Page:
It’s so true about blogging and all the rest of it being cumulative (and about lurkers!). I’m always stunned at how many complete strangers come up to me at conferences in all genres to tell me they read my blog.
You did leave out one hugely important, if perhaps completely obvious, point, but are completely forgiven because the schedule on this blog tour of yours is INSANE.
But it must be said. Blogging doesn’t cost anything. That makes it gold.
AFRAID is scary as hell, different and memorable.
I might just go straight for Jack Kilborn.
Thanks, JT, for having me here, and thanks to all the Murderati authors for putting up with me today.
Jake-Thanks for the kind words, and looking forward to visiting you later in the month.
Alex-Indeed, free is good. But when I visit your personal blog, which is basically a free Master’s Degree in fiction writing for people who follow it, and think about the time it takes you to construct such thorough and informative posts–well, it’s not really free anymore. In fact, it’s a lot of time spent writing for gratis when that time could have been spent writing for money.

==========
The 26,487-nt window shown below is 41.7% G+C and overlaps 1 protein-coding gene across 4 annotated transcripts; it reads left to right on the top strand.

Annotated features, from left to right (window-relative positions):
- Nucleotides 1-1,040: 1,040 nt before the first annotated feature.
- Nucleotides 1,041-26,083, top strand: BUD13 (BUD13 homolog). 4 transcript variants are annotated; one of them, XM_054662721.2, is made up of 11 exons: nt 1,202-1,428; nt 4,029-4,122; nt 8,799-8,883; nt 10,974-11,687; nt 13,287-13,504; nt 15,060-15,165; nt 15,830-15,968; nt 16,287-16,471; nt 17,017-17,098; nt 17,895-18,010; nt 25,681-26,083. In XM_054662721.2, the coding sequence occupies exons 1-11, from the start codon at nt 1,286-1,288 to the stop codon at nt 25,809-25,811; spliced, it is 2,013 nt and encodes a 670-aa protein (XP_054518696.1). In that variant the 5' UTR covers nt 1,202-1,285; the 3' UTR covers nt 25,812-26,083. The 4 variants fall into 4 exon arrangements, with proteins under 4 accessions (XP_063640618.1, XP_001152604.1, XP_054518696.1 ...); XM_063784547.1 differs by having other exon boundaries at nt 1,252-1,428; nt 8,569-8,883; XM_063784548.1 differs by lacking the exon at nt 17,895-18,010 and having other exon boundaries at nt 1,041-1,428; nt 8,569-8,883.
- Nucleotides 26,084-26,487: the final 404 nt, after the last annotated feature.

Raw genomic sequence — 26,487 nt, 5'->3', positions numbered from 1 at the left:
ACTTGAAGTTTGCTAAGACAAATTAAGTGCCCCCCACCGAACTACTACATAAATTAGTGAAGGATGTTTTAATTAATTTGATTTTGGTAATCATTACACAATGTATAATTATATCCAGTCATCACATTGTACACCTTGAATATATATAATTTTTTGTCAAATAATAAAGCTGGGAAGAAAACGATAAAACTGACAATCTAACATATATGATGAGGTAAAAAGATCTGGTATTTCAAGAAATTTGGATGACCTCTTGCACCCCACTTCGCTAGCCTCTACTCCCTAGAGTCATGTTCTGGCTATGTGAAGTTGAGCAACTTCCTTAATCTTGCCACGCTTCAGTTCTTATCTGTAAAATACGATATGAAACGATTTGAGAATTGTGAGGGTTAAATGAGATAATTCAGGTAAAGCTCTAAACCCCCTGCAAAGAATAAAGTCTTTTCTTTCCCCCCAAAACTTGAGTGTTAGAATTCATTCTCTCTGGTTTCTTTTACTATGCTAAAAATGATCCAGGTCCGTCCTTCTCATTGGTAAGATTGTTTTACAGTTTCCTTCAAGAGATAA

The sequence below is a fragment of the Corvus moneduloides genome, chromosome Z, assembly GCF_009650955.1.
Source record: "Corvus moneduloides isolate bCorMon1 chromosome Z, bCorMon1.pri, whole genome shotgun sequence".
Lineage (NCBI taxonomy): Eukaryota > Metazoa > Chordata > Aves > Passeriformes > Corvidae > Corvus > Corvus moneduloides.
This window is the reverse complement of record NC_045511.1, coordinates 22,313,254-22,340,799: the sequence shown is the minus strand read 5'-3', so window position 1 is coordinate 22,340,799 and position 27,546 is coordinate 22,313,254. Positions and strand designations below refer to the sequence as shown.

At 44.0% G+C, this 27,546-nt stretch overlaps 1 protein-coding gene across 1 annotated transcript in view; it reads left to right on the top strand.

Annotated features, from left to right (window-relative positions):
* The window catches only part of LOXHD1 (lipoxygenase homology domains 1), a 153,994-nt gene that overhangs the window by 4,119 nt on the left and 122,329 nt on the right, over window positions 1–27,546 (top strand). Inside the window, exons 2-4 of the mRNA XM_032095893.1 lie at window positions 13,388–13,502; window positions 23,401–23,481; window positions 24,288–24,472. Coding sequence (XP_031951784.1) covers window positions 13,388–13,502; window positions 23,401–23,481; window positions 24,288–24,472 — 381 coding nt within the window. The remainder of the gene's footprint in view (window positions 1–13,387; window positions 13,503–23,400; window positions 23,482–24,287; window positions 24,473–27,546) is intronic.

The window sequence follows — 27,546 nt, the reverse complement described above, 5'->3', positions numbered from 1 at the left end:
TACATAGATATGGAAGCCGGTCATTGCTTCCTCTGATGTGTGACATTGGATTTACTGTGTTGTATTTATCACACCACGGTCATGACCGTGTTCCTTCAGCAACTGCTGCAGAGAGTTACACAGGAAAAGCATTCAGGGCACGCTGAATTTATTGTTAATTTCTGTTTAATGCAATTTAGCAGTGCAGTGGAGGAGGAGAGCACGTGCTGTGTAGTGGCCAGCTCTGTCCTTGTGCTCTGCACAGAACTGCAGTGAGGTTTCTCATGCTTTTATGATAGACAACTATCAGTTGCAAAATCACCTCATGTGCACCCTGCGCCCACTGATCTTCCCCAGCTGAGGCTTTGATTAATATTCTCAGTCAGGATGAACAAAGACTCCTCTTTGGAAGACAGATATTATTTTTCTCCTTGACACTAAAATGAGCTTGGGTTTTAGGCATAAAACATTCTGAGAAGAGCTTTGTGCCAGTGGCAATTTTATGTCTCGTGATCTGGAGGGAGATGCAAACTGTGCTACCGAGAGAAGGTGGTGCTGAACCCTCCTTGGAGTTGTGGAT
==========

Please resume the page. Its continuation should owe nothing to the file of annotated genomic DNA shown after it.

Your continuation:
That said, I send newbie authors over to your place all the time, because it is so helpful, and I’m sure there’s a trickle down effect and some become fans. As well they should, because you’re a terrific writer.
Joe,Thanks for being here.
One other thing about blogging is the community it creates. Sure, it may be the same 200 people who comment, but I’m always amazed when I run across people at conventions/conferences who feel they know me — AND want me to succeed — because of this blog.
Book sales are critical to a career; friendships and rich, satisfying emotional support are critical to a healthy life.